CERT San Diego uses professional firefighters as instructors in the academies and in post-academy continuing education and refresher trainings.

By Annelise Jolley

Humans are hard-wired to help. But in the wake of a natural disaster, well-meaning civilians can do more harm than good. Back in 2003, spurred on by the devastating Cedar Fire, the City of San Diego searched for ways to safely equip locals to respond to emergencies. International examples—a tsunami in Japan, an earthquake in Mexico City—had shown that civilians could help, but they had to know how. Out of a desire to equip volunteers to respond to disaster, San Diego’s Community Emergency Response Team program was born.

Developed by the San Diego Fire-Rescue Department, the CERT San Diego program empowers locals to safely mobilize and respond during disaster. Past tragedies have resulted in an outpouring of volunteer support, and CERT harnesses this support by establishing neighborhood emergency response teams. “We give people a toolbox of skills and knowledge for how to think and act in a disaster,” says Carie Chouinard, CERT San Diego Program Manager.

Chouinard emphasizes that CERT does not activate often. “Our first responders have the capacity to handle [most disasters] successfully. Where CERT comes in is [during] widespread, major disasters that stretch our first responders to the limit for days on end, when people are cut off from resources.” CERT trains volunteers to prepare for and respond to these events, and equips them to keep themselves and their neighbors safe.

To become a CERT volunteer, participants attend a four-day academy where they receive hands-on training from San Diego Fire-Rescue personnel using FEMA curriculum. During the academy they learn what to do in a disaster when professional resources are overwhelmed, and how to do it safely. Volunteers learn life-saving practices, such as transporting injured patients from the disaster location to a triage area. The goal is to build established neighborhood CERT programs that can help people through the first few hours or days of a major disaster.

Traditionally, CERT teams are trained to respond to natural disasters. But disaster response during a pandemic looks very different. Wildfires and earthquakes follow an expected pattern, with a defined starting point and an established response plan. “But with a pandemic, we can’t see it,” Chouinard says. “You can’t put your hands on it to manage or slow it down.” During the COVID pandemic—an unprecedented and invisible disaster—the CERT program has adapted its methods.

Over the last few months, these trained and mobilized volunteer groups have stepped in to fill what Chouinard calls “human power gaps” in San Diego’s emergency response. “What became clear early on was that there was a need to feed our people,” she says. “We needed to support the social safety net of our communities, like food distribution.” So rather than mobilizing into traditional disaster response, CERT jumped in to help feed the city.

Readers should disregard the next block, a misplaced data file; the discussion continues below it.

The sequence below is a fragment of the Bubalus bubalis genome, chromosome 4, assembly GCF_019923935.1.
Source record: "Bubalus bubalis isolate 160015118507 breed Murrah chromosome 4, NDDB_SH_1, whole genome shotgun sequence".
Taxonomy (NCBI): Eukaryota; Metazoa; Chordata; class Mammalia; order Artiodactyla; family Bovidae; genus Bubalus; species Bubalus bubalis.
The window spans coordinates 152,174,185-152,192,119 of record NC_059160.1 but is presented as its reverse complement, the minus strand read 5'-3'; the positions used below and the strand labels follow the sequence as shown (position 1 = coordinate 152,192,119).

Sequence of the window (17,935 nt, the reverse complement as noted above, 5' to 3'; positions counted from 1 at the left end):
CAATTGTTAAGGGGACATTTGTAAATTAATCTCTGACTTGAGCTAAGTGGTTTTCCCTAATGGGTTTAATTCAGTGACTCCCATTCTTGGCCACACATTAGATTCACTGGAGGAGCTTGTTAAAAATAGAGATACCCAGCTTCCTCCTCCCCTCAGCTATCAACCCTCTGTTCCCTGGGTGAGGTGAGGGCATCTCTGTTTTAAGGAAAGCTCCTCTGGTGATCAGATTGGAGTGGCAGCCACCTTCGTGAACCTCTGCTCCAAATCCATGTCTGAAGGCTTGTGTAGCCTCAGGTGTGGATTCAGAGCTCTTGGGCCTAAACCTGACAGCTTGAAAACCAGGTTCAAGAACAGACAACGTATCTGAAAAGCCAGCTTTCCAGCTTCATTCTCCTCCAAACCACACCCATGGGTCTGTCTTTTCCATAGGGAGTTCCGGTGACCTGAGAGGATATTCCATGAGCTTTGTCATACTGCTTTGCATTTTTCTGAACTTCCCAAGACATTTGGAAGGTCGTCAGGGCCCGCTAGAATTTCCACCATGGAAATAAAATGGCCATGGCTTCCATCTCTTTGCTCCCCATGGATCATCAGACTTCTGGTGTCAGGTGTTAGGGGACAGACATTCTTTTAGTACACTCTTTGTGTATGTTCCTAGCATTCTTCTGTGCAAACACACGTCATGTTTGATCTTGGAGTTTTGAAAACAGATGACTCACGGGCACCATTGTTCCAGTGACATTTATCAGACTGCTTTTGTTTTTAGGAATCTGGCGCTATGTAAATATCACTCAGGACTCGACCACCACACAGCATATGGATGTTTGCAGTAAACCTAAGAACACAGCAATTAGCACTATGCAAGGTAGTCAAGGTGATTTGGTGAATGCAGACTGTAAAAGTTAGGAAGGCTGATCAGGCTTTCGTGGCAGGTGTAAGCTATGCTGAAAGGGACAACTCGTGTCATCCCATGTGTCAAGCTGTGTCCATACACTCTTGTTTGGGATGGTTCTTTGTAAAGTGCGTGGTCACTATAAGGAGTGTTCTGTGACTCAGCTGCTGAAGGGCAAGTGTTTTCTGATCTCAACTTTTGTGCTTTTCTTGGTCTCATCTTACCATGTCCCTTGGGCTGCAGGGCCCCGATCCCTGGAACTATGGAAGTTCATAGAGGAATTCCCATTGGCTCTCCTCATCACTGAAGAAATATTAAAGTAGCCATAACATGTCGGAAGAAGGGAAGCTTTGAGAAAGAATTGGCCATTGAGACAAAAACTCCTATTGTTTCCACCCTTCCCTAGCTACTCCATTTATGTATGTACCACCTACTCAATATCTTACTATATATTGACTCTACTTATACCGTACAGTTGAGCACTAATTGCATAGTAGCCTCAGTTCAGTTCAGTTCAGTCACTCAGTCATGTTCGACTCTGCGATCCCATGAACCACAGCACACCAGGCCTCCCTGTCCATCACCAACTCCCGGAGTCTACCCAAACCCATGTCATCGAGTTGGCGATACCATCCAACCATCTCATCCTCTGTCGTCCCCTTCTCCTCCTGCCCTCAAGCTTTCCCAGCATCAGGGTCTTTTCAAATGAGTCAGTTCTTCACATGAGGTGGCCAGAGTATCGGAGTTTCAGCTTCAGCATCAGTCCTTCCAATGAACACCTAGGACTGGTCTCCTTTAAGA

Thanks to extensive training, CERT’s team structure and and support over the past decade from the SDG&E Safe San Diego Grant Initiative, volunteers can receive ongoing training to quickly come together as boots on the ground. As soon as Governor Newsom authorized liability coverage to extend to volunteers at food distribution sites, San Diego’s CERT program activated, sending volunteers to support emergency drive-through food distribution events. Currently, 16 CERT programs are participating in San Diego’s Mutual Aid for COVID-19 response. During the coronavirus pandemic, these volunteers have supported Feeding San Diego, the San Diego Foodbank, and their community-based partners. They’ve filled food packing shifts. at their warehouses and distributed food at large- and small-scale events. A grant from SDG&E provided personal protection equipment and standardized Incident Command go-bags to the teams.

Chouinard’s team is also working to mobilize CERT participants who are unable to volunteer in person during the pandemic. Regardless of age or underlying health conditions, these volunteers can make an impact through phone calls or virtual trainings. “Anyone who wants to be an active CERT member can be,” Chouinard stresses. “We trained people from all stages and walks of life. I’ve been through 23 academies and have seen everyone from eighteen-year-olds fresh out of high school all the way up to someone in her late seventies.”

There is one way that the pandemic follows the pattern of natural disasters. Ever since San Diegans started sheltering in place, Chouinard has seen an outpouring of volunteer support. Her interest list for the CERT academy currently has 337 applicants.

Most locals won’t become CERT-trained volunteers. But everyone can do their part to prepare for disaster, and to equip themselves and their neighbors to respond safely and efficiently. Chouinard says that the first step everyone can take is to plan ahead. “Preparedness begins with thinking,” she says. “You have to think about what you’re going to do and how you’re going to respond. Who needs to know? Where are you going to go? What will you need when you get there?”

Disaster preparedness comes in different shapes and sizes. But whether we prepare for a pandemic or a wildfire, a little bit of forward-thinking goes a long way.

Interested in joining the CERT program? Click here to contact your local CERT manager. Or click here to create a profile and find out how you can begin preparing now.

Leave a comment

We expect all commenters to be constructive and civil. We reserve the right to delete comments without explanation. You are welcome to flag comments to us. You are welcome to submit an opinion piece for our editors to review.

Your email address will not be published. Required fields are marked *

This site uses Akismet to reduce spam. Learn how your comment data is processed.